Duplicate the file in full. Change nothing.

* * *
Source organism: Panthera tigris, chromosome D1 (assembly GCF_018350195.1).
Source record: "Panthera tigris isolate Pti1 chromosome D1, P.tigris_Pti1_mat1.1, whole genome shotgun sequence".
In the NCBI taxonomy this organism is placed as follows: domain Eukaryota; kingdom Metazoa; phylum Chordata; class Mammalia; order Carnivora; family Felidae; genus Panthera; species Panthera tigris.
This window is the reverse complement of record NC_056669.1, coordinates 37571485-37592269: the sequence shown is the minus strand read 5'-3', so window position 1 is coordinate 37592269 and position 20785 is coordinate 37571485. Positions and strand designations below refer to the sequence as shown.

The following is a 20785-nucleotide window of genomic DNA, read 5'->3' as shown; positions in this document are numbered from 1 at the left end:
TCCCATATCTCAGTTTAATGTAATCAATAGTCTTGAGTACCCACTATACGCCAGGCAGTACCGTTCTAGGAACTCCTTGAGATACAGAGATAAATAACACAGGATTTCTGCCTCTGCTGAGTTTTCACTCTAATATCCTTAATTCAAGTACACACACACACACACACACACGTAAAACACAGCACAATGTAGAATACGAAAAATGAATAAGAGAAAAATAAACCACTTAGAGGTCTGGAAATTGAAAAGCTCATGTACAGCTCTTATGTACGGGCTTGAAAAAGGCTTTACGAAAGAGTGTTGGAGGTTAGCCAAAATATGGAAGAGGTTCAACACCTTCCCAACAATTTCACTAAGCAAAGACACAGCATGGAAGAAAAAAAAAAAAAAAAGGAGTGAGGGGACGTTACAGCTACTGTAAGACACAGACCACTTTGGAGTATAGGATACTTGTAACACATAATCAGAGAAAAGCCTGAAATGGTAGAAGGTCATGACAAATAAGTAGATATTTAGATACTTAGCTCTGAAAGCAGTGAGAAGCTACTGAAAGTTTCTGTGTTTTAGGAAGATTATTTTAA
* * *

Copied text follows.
Source organism: Panthera tigris, chromosome D1 (assembly GCF_018350195.1).
Source record: "Panthera tigris isolate Pti1 chromosome D1, P.tigris_Pti1_mat1.1, whole genome shotgun sequence".
In the NCBI taxonomy this organism is placed as follows: domain Eukaryota; kingdom Metazoa; phylum Chordata; class Mammalia; order Carnivora; family Felidae; genus Panthera; species Panthera tigris.
This window is the reverse complement of record NC_056669.1, coordinates 37571485-37592269: the sequence shown is the minus strand read 5'-3', so window position 1 is coordinate 37592269 and position 20785 is coordinate 37571485. Positions and strand designations below refer to the sequence as shown.

The following is a 20785-nucleotide window of genomic DNA, read 5'->3' as shown; positions in this document are numbered from 1 at the left end:
TCCCATATCTCAGTTTAATGTAATCAATAGTCTTGAGTACCCACTATACGCCAGGCAGTACCGTTCTAGGAACTCCTTGAGATACAGAGATAAATAACACAGGATTTCTGCCTCTGCTGAGTTTTCACTCTAATATCCTTAATTCAAGTACACACACACACACACACACACGTAAAACACAGCACAATGTAGAATACGAAAAATGAATAAGAGAAAAATAAACCACTTAGAGGTCTGGAAATTGAAAAGCTCATGTACAGCTCTTATGTACGGGCTTGAAAAAGGCTTTACGAAAGAGTGTTGGAGGTTAGCCAAAATATGGAAGAGGTTCAACACCTTCCCAACAATTTCACTAAGCAAAGACACAGCATGGAAGAAAAAAAAAAAAAAAAGGAGTGAGGGGACGTTACAGCTACTGTAAGACACAGACCACTTTGGAGTATAGGATACTTGTAACACATAATCAGAGAAAAGCCTGAAATGGTAGAAGGTCATGACAAATAAGTAGATATTTAGATACTTAGCTCTGAAAGCAGTGAGAAGCTACTGAAAGTTTCTGTGTTTTAGGAAGATTATTTTAA